The Mental Health Benefits Of Exercise Explained

Exercising on a regular basis can do wonders for your body. Whether it's by running or lifting weights, staying physically active every week provides a range of physical health benefits. It can support your mental health as well, but these perks aren't as widely known as the physical ones. After all, the brain isn't a muscle that you can strengthen like the heart. The mental benefits can also be thought of as emotional benefits, since they ultimately involve how we think and feel.

According to the Substance Abuse and Mental Health Services Administration (SAMHSA), mental health "includes our emotions, psychology, and social well-being." But just as there are physical health problems, mental health disorders and other conditions exist, too. Some are temporary, lasting minutes to hours, but others can last days or weeks.

Several organizations that center on mental health claim that exercise, even at a moderate level, can combat stress, depression, and anxiety. The question is, how? How exactly can power walking around the neighborhood or working in the garden improve our thoughts, emotions, and overall mood? It all has to do with how the chemicals in our brains respond to exercise.

It can eliminate stress

We've all experienced stress at some point in our lives. Sometimes it's work or school related. Sometimes it involves our kids, relatives, friends, or spouse. Other times financial situations, life pressures, and mere adulting can create that "My head is about to explode" feeling. It's not always avoidable — but sometimes it is, even if you can't dodge the triggers.

When you exercise, your body produces neurotransmitters called endorphins, the well-known "feel-good" chemical. Endorphins are the body's natural pain relievers. Stress is a hormone, too. When you experience unpleasant circumstances that you can't control, the adrenal glands produce stress hormones, called cortisol. This is what causes your heart rate and blood pressure to rise, as Premier Health explains.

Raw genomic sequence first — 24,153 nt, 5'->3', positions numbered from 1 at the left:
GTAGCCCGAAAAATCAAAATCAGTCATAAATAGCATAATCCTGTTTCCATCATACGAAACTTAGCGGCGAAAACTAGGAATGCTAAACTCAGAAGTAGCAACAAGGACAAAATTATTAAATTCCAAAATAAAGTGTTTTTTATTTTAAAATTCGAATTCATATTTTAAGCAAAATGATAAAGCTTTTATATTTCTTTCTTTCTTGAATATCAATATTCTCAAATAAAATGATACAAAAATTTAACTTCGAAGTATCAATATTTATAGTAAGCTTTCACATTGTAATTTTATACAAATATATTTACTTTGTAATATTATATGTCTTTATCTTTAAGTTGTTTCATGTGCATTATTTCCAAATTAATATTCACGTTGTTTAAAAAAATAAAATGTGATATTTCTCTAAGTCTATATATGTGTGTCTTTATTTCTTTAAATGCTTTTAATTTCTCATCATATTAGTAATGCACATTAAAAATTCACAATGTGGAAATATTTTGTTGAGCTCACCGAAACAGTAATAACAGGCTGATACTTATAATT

So you basically have endorphins from exercise and cortisol from stress, duking it out in the ring that is your brain. Although they're both hormones, endorphins win the belt because they suppress cortisol and other stress hormones, according to Healthline. Both of these hormones can be detected in the blood. If you were to have your blood tested after exercise, your endorphin levels would be measureable (via Amy Myers MD).

It can combat depression

The World Health Organization estimates that approximately 280 million children and adults in the United States are clinically depressed. The most common treatment options include medication and talk therapy. However, getting these isn't always straightforward. Cost may be an obstacle for some people. Others may be apprehensive about taking medication or talking about their depression. That's where exercise comes in.

Dr. Michael Craig Miller, the assistant professor of psychiatry at Harvard Medical School, compares exercise to medication as a treatment option. He asserts that physical activity alone can be just as effective as antidepressants for individuals with mild depression (via Harvard Health Publishing).